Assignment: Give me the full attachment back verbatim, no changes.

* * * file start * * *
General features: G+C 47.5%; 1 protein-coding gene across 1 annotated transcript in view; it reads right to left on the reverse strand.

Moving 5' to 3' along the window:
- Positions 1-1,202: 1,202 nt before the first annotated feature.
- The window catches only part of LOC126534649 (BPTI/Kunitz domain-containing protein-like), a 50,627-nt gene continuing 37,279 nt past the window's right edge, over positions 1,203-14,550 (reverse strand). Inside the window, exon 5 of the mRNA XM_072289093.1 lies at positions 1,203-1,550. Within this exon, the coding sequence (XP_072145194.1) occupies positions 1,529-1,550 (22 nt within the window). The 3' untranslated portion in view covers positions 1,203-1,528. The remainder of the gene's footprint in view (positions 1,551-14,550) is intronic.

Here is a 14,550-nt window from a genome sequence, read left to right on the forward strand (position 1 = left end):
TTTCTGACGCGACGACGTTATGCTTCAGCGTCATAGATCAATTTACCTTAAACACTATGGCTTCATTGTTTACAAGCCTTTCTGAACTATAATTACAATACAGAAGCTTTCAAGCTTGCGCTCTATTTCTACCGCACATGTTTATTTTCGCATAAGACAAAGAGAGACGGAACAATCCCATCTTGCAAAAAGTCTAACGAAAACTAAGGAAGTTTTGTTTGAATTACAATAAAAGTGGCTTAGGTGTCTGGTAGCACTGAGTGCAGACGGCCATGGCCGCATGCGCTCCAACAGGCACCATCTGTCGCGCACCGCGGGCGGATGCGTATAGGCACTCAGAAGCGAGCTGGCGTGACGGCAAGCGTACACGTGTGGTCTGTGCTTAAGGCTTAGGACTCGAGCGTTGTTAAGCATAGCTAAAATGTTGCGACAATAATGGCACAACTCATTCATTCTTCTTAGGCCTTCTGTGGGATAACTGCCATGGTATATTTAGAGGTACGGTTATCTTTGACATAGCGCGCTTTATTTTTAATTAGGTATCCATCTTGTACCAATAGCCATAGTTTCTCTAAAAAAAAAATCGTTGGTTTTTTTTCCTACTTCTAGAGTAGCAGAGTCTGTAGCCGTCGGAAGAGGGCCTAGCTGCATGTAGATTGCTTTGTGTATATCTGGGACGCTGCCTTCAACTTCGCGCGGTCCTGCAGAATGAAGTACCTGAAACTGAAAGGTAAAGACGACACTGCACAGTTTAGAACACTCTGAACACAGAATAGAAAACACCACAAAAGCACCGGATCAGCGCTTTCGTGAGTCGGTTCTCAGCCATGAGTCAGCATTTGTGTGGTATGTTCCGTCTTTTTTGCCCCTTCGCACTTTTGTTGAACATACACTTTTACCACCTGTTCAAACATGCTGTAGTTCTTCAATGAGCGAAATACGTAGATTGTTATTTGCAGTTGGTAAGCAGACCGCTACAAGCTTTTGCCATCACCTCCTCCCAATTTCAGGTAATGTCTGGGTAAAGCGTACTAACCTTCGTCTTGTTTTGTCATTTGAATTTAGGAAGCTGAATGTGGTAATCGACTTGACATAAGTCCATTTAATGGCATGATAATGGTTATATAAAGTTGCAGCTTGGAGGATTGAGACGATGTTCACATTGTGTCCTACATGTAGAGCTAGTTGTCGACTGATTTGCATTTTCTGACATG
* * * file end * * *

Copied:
General features: G+C 47.5%; 1 protein-coding gene across 1 annotated transcript in view; it reads right to left on the reverse strand.

Moving 5' to 3' along the window:
- Positions 1-1,202: 1,202 nt before the first annotated feature.
- The window catches only part of LOC126534649 (BPTI/Kunitz domain-containing protein-like), a 50,627-nt gene continuing 37,279 nt past the window's right edge, over positions 1,203-14,550 (reverse strand). Inside the window, exon 5 of the mRNA XM_072289093.1 lies at positions 1,203-1,550. Within this exon, the coding sequence (XP_072145194.1) occupies positions 1,529-1,550 (22 nt within the window). The 3' untranslated portion in view covers positions 1,203-1,528. The remainder of the gene's footprint in view (positions 1,551-14,550) is intronic.

Here is a 14,550-nt window from a genome sequence, read left to right on the forward strand (position 1 = left end):
TTTCTGACGCGACGACGTTATGCTTCAGCGTCATAGATCAATTTACCTTAAACACTATGGCTTCATTGTTTACAAGCCTTTCTGAACTATAATTACAATACAGAAGCTTTCAAGCTTGCGCTCTATTTCTACCGCACATGTTTATTTTCGCATAAGACAAAGAGAGACGGAACAATCCCATCTTGCAAAAAGTCTAACGAAAACTAAGGAAGTTTTGTTTGAATTACAATAAAAGTGGCTTAGGTGTCTGGTAGCACTGAGTGCAGACGGCCATGGCCGCATGCGCTCCAACAGGCACCATCTGTCGCGCACCGCGGGCGGATGCGTATAGGCACTCAGAAGCGAGCTGGCGTGACGGCAAGCGTACACGTGTGGTCTGTGCTTAAGGCTTAGGACTCGAGCGTTGTTAAGCATAGCTAAAATGTTGCGACAATAATGGCACAACTCATTCATTCTTCTTAGGCCTTCTGTGGGATAACTGCCATGGTATATTTAGAGGTACGGTTATCTTTGACATAGCGCGCTTTATTTTTAATTAGGTATCCATCTTGTACCAATAGCCATAGTTTCTCTAAAAAAAAAATCGTTGGTTTTTTTTCCTACTTCTAGAGTAGCAGAGTCTGTAGCCGTCGGAAGAGGGCCTAGCTGCATGTAGATTGCTTTGTGTATATCTGGGACGCTGCCTTCAACTTCGCGCGGTCCTGCAGAATGAAGTACCTGAAACTGAAAGGTAAAGACGACACTGCACAGTTTAGAACACTCTGAACACAGAATAGAAAACACCACAAAAGCACCGGATCAGCGCTTTCGTGAGTCGGTTCTCAGCCATGAGTCAGCATTTGTGTGGTATGTTCCGTCTTTTTTGCCCCTTCGCACTTTTGTTGAACATACACTTTTACCACCTGTTCAAACATGCTGTAGTTCTTCAATGAGCGAAATACGTAGATTGTTATTTGCAGTTGGTAAGCAGACCGCTACAAGCTTTTGCCATCACCTCCTCCCAATTTCAGGTAATGTCTGGGTAAAGCGTACTAACCTTCGTCTTGTTTTGTCATTTGAATTTAGGAAGCTGAATGTGGTAATCGACTTGACATAAGTCCATTTAATGGCATGATAATGGTTATATAAAGTTGCAGCTTGGAGGATTGAGACGATGTTCACATTGTGTCCTACATGTAGAGCTAGTTGTCGACTGATTTGCATTTTCTGACATG